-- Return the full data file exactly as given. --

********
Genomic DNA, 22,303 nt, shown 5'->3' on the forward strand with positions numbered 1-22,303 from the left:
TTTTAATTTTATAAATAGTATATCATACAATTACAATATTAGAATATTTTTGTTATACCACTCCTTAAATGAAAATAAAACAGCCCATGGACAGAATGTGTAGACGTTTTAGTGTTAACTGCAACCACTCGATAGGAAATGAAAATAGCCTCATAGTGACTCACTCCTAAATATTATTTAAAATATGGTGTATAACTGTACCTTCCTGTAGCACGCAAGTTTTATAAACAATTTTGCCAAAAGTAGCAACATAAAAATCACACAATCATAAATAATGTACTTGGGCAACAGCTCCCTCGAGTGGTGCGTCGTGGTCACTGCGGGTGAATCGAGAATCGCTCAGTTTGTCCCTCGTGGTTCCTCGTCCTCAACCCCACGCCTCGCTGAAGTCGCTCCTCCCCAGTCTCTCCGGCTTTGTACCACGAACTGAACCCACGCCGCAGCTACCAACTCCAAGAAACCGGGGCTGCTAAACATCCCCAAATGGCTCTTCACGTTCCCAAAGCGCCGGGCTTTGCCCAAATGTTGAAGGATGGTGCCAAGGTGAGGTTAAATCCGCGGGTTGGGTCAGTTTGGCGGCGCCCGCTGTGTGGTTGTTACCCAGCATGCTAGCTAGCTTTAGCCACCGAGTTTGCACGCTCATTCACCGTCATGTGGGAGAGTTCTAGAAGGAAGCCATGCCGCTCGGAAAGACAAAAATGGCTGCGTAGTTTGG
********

Genomic DNA, 22,303 nt, shown 5'->3' on the forward strand with positions numbered 1-22,303 from the left:
TTTTAATTTTATAAATAGTATATCATACAATTACAATATTAGAATATTTTTGTTATACCACTCCTTAAATGAAAATAAAACAGCCCATGGACAGAATGTGTAGACGTTTTAGTGTTAACTGCAACCACTCGATAGGAAATGAAAATAGCCTCATAGTGACTCACTCCTAAATATTATTTAAAATATGGTGTATAACTGTACCTTCCTGTAGCACGCAAGTTTTATAAACAATTTTGCCAAAAGTAGCAACATAAAAATCACACAATCATAAATAATGTACTTGGGCAACAGCTCCCTCGAGTGGTGCGTCGTGGTCACTGCGGGTGAATCGAGAATCGCTCAGTTTGTCCCTCGTGGTTCCTCGTCCTCAACCCCACGCCTCGCTGAAGTCGCTCCTCCCCAGTCTCTCCGGCTTTGTACCACGAACTGAACCCACGCCGCAGCTACCAACTCCAAGAAACCGGGGCTGCTAAACATCCCCAAATGGCTCTTCACGTTCCCAAAGCGCCGGGCTTTGCCCAAATGTTGAAGGATGGTGCCAAGGTGAGGTTAAATCCGCGGGTTGGGTCAGTTTGGCGGCGCCCGCTGTGTGGTTGTTACCCAGCATGCTAGCTAGCTTTAGCCACCGAGTTTGCACGCTCATTCACCGTCATGTGGGAGAGTTCTAGAAGGAAGCCATGCCGCTCGGAAAGACAAAAATGGCTGCGTAGTTTGG